How do you view debate? Which type of argument(s) do you prioritize? Have you lost a round on what you thought was an insignificant argument?

If there was consensus over debaters’ most strongly disliked reason for decision, it would be the round lost on an argument, observation, or side remark thought irrelevant to everyone except the judge. How can we reasonably reduce the likelihood of this dreaded reason for decision? Read on!

I have come to view debate theory as consisting of three layers, I call tiers. The three tiers are framework, weighing mechanism, and support. Each of these levels in debate has a different angle, significance, and importance in any given debate round. Additionally, the tiers are in order of importance. 

In this blog post, I hope to help you view the framework, weighing mechanism, and support uniquely, collectively, and independently within a round. As a result, your ability to prioritize, organize, and structure arguments will improve.

The Big Picture

Imagine the resolution is a giant scale that has three hanging baskets on each side (See diagram).

Tiers of Concern Visual by Zachary Kos

The goal of each side is to win by having the most weight on your side. Every argument targets one of these three tiers and can add, remove, or steal weight from other arguments in a round.

The Three Tiers

1. Framework: What are the burdens in the round? This is determined by interpretation, definitions, and resolutional analyses (RA)’s.

2. Weighing Mechanism: How do we know when a burden is fulfilled? This is often dictated by a value or value plus supporting criterion.

3. Support: Why is the burden fulfilled? This includes evidence, support, logic, reasoning, applications etc.

If you are able to win on the framework, then you should win the round. This is often the RFD in Parli rounds.


During the debate, keeping each tier in order of importance helps organize your thoughts on the round and what to address first.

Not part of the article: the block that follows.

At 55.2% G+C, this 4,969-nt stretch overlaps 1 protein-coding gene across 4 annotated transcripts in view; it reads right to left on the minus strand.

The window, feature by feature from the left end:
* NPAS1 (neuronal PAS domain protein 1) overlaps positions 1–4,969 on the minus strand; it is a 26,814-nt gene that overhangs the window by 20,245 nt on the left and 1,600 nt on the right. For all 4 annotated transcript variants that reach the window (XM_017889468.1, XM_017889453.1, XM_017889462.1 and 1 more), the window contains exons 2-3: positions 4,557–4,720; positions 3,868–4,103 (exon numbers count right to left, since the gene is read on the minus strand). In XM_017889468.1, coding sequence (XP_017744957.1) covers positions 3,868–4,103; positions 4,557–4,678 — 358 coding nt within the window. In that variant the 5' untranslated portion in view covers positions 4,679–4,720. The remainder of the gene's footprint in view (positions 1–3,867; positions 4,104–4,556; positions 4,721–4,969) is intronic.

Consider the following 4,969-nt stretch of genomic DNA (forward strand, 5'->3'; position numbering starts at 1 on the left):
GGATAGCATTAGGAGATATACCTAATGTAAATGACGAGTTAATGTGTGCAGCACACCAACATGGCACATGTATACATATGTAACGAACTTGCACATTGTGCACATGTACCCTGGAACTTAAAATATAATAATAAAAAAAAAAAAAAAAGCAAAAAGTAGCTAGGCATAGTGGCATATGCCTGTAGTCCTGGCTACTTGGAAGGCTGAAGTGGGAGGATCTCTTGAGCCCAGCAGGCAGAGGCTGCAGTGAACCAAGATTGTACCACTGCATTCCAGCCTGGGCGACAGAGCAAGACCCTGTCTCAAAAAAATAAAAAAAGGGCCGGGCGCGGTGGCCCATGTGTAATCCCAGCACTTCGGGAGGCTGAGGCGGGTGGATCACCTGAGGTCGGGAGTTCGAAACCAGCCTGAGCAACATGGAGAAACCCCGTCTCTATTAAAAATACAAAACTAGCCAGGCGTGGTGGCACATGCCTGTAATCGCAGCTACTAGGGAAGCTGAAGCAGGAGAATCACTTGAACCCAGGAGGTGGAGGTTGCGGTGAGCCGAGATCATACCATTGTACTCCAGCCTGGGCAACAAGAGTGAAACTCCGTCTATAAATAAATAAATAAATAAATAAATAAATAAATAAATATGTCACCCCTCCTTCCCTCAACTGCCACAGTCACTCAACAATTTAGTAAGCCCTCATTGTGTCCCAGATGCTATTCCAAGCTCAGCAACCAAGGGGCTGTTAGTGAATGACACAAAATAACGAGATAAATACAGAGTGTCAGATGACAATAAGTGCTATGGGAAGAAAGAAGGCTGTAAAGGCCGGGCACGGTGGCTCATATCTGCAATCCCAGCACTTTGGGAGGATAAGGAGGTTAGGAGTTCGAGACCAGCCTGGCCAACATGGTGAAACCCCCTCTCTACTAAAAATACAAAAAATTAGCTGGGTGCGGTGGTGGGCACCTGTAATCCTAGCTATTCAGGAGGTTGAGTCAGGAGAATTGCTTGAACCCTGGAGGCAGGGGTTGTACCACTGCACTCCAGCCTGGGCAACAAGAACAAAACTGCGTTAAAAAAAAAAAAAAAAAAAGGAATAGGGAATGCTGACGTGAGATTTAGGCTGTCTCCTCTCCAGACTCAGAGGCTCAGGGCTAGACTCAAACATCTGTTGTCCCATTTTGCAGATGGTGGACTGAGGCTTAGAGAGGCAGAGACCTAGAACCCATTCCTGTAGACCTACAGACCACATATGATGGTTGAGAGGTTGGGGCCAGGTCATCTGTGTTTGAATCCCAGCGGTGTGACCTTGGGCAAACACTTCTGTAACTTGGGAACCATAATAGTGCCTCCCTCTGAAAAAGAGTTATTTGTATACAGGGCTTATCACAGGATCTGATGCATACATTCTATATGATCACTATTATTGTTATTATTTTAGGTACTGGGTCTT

Targeting the highest tier of concern helps win. Listed are the three possible levels of concern that can occur each round.

If you can win on framework and show either your opponent has 

  1. incorrectly established the burdens of the round, or 
  2. is not debating anything relevant to their burden (basically topicality), 

then you should win the round as long as you have at least one argument on the weighing mechanism and support part of the scale. Picture yourself using a pair of scissors to cut off your opponent’s baskets from the top, resulting in all three falling off the scale.

If you and your opponent agree on framework and you win the value debate, then you should win the round. Your reasoning should sound as follows: “In the end, my value is the highest, therefore, only arguments impacting the value are significant in the round.” Picture yourself cutting your opponent off above the weighing mechanism resulting in all weighing mechanisms and support impacts failing to impact the scale.

If you agree on both value and weighing mechanism, the debate becomes a fight to have the most weight on the support level of the scale. Oftentimes, a round focused on support will cause debaters to become critics of applications, thus, losing the bigger picture for the round. It is perfectly acceptable to have a debate on the support level, but it must be very clear that the framework and value were agreed to before addressing contentions, sub-points, and applications. Picture yourself cutting off your opponent above support resulting in their applications becoming insignificant in the round.


By understanding how the three tiers of debate influence a round, you can narrow down your arguments to what matters most, thus, increasing your chances of winning.

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